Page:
And it vacated Nissenbaum’s conviction for violating §7212(a) in making four misleading statements to the IRS in an IRS Information Document Request (IDR) regarding another shelter—Tradehill— with Cabranes citing the “equivocal testimony” of two witnesses as to whether tax avoidance was the only objective of the Tradehill transaction, and the primary role of another attorney in drafting the response to the IDR.
The panel rejected several arguments offered by Coplan, including that Stein gave an unwarranted instruction to the jury on conscious avoidance.
It also held that Stein accurately stated the law when telling the jury to examine whether a tax transaction lacks “economic substance.” A tax transaction lacks economic substance, Stein had said, where “there was no reasonable possibility that the transaction would result in a profit.”
The dissent by Kearse came on the conspiracy counts and tax evasion counts. In both crimes, she said, the prosecution had produced sufficient evidence to support the convictions.
Assistant U.S. Attorney Richard Tarlowe argued for the government.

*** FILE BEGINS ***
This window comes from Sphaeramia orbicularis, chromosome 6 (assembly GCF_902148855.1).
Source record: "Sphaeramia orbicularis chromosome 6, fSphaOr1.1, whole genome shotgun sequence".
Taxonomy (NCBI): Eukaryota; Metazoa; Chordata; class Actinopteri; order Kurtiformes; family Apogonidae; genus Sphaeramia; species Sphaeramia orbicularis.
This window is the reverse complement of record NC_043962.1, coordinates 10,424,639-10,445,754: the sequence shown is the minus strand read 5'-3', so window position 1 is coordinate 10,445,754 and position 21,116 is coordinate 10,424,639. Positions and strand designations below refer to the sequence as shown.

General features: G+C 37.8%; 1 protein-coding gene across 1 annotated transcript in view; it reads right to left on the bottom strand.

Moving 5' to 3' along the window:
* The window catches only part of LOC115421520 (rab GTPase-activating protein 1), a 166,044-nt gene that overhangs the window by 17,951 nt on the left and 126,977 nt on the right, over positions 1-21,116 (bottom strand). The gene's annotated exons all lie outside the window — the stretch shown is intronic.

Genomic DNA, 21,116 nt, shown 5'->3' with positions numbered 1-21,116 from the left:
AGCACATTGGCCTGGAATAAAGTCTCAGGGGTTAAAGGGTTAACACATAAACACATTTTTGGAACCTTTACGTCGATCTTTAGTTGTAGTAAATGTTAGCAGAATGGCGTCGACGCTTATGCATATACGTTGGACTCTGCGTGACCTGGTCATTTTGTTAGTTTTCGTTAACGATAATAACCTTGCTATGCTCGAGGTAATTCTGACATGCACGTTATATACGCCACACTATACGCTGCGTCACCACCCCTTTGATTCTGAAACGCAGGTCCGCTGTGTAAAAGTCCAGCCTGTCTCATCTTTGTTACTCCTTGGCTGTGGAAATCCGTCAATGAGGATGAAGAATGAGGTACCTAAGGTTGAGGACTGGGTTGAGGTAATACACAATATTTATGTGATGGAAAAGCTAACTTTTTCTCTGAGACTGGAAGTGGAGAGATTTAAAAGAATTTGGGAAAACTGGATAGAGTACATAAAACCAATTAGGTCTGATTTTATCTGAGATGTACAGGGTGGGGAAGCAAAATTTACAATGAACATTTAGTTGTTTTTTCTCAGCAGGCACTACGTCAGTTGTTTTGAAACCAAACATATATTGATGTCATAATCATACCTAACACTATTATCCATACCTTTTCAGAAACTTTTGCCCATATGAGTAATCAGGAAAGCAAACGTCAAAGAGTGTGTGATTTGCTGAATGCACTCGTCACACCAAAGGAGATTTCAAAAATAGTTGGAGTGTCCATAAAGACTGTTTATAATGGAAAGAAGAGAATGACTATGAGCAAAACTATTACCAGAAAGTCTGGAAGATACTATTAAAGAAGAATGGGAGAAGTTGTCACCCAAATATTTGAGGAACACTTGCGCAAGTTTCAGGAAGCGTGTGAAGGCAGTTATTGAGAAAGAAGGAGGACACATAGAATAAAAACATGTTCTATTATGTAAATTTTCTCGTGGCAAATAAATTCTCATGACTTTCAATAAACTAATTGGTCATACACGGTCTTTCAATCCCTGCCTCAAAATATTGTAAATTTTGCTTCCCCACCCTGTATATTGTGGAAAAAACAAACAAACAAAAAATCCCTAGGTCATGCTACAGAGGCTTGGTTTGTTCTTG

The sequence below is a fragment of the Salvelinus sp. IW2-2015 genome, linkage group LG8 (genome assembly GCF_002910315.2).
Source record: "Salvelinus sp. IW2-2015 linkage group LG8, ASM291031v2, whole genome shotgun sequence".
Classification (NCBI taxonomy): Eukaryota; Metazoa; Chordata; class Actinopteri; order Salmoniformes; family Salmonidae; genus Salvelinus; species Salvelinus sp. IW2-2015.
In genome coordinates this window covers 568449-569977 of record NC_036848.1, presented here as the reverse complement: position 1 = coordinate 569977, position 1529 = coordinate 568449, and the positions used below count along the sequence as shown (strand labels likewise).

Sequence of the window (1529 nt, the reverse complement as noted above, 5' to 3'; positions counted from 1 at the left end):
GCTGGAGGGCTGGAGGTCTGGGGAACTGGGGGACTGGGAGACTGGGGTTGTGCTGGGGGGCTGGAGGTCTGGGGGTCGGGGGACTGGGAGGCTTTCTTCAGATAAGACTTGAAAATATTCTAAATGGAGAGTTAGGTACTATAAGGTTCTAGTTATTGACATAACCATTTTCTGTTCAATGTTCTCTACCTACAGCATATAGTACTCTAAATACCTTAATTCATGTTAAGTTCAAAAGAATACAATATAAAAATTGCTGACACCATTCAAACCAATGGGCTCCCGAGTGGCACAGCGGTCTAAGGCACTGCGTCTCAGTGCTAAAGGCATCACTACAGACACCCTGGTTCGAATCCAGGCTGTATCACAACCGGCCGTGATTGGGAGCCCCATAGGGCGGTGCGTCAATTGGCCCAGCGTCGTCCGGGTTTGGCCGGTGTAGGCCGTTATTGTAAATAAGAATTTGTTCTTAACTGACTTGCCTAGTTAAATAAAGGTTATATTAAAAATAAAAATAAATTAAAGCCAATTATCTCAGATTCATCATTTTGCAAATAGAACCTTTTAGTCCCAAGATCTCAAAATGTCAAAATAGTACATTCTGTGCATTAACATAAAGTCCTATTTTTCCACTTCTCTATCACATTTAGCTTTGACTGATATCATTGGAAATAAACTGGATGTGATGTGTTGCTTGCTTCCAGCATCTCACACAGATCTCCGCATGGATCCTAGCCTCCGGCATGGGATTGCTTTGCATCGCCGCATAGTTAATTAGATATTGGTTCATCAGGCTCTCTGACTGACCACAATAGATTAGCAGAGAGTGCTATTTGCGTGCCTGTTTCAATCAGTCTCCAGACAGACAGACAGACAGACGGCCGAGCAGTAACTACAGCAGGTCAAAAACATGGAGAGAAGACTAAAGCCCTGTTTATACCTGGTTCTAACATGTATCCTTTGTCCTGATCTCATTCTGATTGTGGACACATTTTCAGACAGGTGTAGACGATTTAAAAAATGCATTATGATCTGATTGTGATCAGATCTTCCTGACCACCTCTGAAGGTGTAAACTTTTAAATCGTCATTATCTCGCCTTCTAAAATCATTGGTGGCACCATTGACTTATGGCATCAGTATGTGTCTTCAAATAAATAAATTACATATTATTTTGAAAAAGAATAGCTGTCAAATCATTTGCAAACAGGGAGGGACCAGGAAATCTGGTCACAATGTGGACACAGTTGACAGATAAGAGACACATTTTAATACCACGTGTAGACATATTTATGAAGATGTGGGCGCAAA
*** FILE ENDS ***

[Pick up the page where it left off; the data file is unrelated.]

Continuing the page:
Denis P. Riordan of Riordan & Hogan in San Francisco argued for Coplan.
Nathan Lewin of Lewin & Lewin in Washington D.C. argued for Nissenbaum.
Lewin said the court’s opinion establishes what Nissenbaum had been contending from the beginning, “that there was absolutely no basis to bring any criminal prosecution against him and he did nothing wrong.”
“He is totally vindicated and its unfortunate he had to go through trial and the wait of an appeal,” Lewin said. “We are happy to see that justice is done.”
Alexandra A.E. Shapiro of Macht, Shapiro, Arato & Isserles argued for Richard Shapiro. “We’re extremely pleased with the right and just result,” Shapiro said.
Robert Anderson of Butler, Snow, O’Mara, Stevens & Cannada argued for Vaughn.
Marc N. Garber of The Garber Law Firm in Marietta, Georgia argued for Bolton.
@|Mark Hamblett can be contacted at firstname.lastname@example.org.